Well, dear readers, my friend Harvey Schmidt has died. I’ve been prepared for this news for quite a long time, as he’s been in very ill health for a very long time. I was very surprised he could get to New York last year for the big tribute for he and Tom Jones. I don’t have to try to remember Harvey or our long relationship, it’s very vivid to me.
I met Harvey back in 1991 when planning the Classical Broadway album. I was put in touch with him, we had a volley of letters (remember letters) and then finally had a wonderful chat on the phone. He was thrilled I wanted him to do something for the album and I was thrilled he was thrilled. I came to New York to meet him and did, at a dinner arranged by Walter Willison. I attended a performance of Grand Hotel, in which Walter was appearing, and then after we walked over to Lattanzi’s, a wonderful Eyetalian jernt on 46th Street close to Ninth Avenue. We walked in and there was Harvey seated at a table with I don’t remember who all else. He seemed shy and reserved for about a minute-and-a-half, at which point I made him laugh and we became instant friends and I knew he would be someone who would be a wonderful friend for years and he most assuredly was.
We made that recording and his piece remains the highlight of it. And from then on, we spoke regularly, I got lots of notes from him, and every time I was in New York we’d go to Lattanzi’s for a meal. Then when it was time for the first two Lost in Boston albums (recorded at the same time) I called him and told him what it was and he sent me heaven knows how many cassettes of Schmidt and Jones cut songs, many from 110 in the Shade, one from The Fantasticks, and also some rarities for use on the Unsung Musicals series. In the end I did a huge number of their cut and unknown songs. Recording Just Fine and Sweet River and having him tell me it was one of the most beautiful things he’d ever heard made me very happy. Much of those were orchestrated beautifully by our very own elmore, some were done by Lanny Meyers, and Brad Ellis did a couple, I think. There was a time when I was in New York once ever two weeks or so to make a recording and there was never a time we did not get together and dine. I did a cast album for I Do! I Do!, the small production starring Karen Ziemba and David Garrison, and I also did, at their asking, Collette Collage, an album I knew would not do well given its cost, but one I insisted we do anyway – elmore orchestrated that, too. Tom Jones was always very sweet and wonderful to me, but my true loving friendship was with Harvey. He once told me I was the best late in life present he ever got. And I felt the same – he was kind of a soulmate.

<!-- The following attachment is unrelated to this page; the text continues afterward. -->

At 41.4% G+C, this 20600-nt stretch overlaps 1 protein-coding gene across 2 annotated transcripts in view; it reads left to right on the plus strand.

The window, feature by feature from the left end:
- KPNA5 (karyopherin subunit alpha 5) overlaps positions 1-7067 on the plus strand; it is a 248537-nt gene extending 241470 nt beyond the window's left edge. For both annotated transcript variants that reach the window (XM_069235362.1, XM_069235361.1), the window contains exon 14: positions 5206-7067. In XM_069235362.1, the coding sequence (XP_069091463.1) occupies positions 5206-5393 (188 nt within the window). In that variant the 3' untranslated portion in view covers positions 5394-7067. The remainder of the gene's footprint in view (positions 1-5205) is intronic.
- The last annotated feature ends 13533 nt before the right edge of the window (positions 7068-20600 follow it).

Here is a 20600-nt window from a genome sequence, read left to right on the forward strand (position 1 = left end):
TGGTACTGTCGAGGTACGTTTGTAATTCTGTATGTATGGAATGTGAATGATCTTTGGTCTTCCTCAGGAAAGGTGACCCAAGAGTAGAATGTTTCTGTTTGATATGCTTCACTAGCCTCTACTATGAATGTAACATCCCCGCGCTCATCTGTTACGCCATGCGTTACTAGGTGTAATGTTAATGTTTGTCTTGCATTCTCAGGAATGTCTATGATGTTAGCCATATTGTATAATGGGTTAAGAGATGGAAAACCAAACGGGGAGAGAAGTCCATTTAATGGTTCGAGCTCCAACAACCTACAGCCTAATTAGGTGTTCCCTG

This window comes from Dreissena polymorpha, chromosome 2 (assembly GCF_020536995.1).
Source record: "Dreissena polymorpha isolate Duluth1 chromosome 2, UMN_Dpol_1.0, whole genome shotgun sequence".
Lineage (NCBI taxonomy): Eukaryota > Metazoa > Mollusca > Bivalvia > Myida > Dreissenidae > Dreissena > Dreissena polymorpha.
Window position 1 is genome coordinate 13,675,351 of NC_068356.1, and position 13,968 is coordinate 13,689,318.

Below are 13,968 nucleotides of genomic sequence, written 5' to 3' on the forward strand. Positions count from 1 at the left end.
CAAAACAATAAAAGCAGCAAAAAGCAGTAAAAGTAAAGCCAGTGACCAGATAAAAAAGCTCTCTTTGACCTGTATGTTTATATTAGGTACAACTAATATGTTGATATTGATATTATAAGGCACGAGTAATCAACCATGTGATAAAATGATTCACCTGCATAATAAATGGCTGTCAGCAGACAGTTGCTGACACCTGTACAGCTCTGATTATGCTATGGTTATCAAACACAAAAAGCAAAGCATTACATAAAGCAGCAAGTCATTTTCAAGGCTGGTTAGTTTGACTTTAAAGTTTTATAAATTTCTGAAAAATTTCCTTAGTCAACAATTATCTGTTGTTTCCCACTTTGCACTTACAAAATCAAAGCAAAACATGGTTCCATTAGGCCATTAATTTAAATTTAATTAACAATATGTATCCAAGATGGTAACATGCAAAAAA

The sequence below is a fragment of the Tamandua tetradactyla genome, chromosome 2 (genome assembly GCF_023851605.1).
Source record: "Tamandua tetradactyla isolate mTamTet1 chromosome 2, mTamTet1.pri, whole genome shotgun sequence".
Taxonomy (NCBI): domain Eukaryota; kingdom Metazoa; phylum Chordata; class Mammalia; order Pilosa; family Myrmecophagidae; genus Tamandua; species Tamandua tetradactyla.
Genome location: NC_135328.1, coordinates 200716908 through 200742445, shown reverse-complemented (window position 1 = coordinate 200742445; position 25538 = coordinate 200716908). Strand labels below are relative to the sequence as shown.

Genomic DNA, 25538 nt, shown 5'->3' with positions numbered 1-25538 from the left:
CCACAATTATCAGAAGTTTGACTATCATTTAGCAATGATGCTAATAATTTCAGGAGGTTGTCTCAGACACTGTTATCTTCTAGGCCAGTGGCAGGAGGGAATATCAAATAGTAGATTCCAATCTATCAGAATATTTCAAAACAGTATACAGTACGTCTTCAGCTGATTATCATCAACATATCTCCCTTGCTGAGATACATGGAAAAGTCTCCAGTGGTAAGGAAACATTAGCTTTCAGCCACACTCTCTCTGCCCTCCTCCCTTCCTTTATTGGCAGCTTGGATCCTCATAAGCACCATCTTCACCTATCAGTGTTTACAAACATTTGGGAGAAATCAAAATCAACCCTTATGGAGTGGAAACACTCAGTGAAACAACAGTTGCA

I got him out to LA when we recorded The Fantasticks in Jazz and we supped then, too. By then he’d finally moved to Tomball, Texas, where he had a house. When I finished Benjamin Kritzer late in 2001 I instantly called him and asked him to do the cover art – there was no other thought in my mind. He hesitated not a second, and asked me to send him a photo of the movie theater I wanted on the cover and I did and all I said was “put a young me in front of the theater.” He told me he couldn’t promise me when it would come, but about a month later I got a Xerox of the marquee portion of the theater and it looked great – a tease which he took some delight in. Then about three months later the package with the painting arrived. I unwrapped it and almost literally fainted when I saw what he’d done – it literally deprived me of breath it was so stunningly beautiful. And as lovely as it is on the cover of the book, it’s nothing compared to what it is in person. It’s like going back in time and actually being there. I called him and told him that it was absolutely perfect and he was so pleased. It was beautifully inscribed to me – sadly, you can’t really read it anymore as the ink he used faded – you can see the “To Bruce” and the “H” he signed it with, but not the actual inscription. I do think I have a photo of it taken when I got it and I’m sure it’s visible in that. Here’s that painting.
Then he did the covers for the two subsequent Kritzer books and each of those was brilliant, too. All three hang proudly on a wall in the new house. When we started Kritzerland, I believe our third album was a Harvey plays Harvey disc – it’s been out of stock for years, but I’m going to press some next week. We spoke less as the years went on, but managed to connect at least three or four times a year. But his health was not good, he was in and out of the hospital, but I got reports from him and his long-time assistant John. We always laughed so much – I could literally make him scream with laughter. We’d been working on a big project for years, but one that never seemed to get done. We talked about it again last year and at Christmas time he sent me a note saying he was still working on it and would have stuff to me soon. So, I’m not sure what will happen with that now. I’ll discuss it with John, his assistant, after a week or two goes by.